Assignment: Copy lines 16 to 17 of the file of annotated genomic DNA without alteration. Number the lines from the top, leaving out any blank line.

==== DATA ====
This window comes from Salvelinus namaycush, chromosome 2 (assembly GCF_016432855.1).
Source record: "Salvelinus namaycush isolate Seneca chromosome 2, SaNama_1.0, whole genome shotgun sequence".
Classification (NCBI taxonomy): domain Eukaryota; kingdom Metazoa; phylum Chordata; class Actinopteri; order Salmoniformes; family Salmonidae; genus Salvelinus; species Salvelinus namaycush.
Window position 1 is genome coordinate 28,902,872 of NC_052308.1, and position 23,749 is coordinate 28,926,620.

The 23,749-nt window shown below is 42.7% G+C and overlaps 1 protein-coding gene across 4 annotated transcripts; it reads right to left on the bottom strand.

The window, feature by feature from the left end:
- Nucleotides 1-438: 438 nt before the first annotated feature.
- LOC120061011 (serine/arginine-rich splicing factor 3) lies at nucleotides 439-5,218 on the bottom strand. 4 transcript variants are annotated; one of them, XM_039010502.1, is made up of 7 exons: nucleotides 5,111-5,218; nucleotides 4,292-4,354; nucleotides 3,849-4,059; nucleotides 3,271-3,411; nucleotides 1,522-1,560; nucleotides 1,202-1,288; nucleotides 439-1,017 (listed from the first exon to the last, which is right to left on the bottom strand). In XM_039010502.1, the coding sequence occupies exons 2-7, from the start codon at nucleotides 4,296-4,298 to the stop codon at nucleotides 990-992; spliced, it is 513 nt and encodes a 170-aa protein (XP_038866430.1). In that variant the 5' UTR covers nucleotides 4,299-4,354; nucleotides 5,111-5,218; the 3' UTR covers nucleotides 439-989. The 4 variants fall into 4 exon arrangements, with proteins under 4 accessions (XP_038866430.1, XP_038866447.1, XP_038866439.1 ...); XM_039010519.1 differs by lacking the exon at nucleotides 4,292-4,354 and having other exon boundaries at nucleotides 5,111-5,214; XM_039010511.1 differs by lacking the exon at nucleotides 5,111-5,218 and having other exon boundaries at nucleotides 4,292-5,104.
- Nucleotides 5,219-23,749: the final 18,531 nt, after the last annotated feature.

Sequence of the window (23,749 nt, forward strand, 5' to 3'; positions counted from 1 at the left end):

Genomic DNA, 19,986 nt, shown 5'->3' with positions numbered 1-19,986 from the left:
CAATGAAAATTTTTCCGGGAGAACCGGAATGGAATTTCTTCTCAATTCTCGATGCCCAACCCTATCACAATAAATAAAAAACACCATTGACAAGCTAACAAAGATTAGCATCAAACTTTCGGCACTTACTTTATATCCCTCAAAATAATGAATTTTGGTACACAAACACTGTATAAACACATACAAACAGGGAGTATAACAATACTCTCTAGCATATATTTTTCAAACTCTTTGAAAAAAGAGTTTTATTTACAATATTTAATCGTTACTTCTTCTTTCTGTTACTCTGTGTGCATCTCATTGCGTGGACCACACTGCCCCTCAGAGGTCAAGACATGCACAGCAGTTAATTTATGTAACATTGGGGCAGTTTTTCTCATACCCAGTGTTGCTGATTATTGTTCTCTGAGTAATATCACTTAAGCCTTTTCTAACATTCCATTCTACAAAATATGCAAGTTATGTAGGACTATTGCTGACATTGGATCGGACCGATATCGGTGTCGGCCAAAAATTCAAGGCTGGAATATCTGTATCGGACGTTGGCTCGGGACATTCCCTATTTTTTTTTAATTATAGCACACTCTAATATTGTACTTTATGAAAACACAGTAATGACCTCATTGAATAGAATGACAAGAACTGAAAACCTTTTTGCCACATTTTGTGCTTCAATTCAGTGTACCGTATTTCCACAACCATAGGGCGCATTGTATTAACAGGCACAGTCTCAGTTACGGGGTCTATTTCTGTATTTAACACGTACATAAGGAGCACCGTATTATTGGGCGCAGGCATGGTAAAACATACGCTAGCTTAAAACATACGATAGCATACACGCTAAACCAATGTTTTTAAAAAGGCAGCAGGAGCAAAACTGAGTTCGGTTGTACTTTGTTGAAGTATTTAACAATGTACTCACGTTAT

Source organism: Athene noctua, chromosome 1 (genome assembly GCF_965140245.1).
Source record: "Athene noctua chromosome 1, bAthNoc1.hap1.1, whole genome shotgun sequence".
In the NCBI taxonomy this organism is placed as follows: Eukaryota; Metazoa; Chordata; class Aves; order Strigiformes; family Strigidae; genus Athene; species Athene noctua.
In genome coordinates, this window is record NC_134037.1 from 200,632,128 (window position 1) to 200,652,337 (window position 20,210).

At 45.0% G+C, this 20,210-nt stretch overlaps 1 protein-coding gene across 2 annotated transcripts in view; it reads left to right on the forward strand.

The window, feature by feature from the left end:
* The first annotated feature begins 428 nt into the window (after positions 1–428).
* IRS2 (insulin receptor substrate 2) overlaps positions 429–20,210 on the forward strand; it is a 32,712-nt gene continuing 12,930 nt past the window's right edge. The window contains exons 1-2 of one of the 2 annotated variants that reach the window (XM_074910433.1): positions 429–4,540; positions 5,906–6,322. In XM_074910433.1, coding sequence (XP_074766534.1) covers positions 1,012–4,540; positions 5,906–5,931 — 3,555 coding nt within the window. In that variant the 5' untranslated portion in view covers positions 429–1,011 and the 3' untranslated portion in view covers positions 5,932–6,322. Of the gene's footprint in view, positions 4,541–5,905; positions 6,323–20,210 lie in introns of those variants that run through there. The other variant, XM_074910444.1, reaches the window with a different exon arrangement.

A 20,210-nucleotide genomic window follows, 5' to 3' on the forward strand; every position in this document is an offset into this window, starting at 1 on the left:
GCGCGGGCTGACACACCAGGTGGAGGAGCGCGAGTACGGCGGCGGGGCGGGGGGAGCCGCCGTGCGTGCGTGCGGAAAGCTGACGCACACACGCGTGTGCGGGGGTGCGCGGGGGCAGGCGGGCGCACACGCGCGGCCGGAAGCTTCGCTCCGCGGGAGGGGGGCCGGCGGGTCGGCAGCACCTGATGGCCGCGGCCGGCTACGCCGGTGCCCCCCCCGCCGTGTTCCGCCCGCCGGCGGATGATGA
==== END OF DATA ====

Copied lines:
In genome coordinates, this window is record NC_134037.1 from 200,632,128 (window position 1) to 200,652,337 (window position 20,210).

At 45.0% G+C, this 20,210-nt stretch overlaps 1 protein-coding gene across 2 annotated transcripts in view; it reads left to right on the forward strand.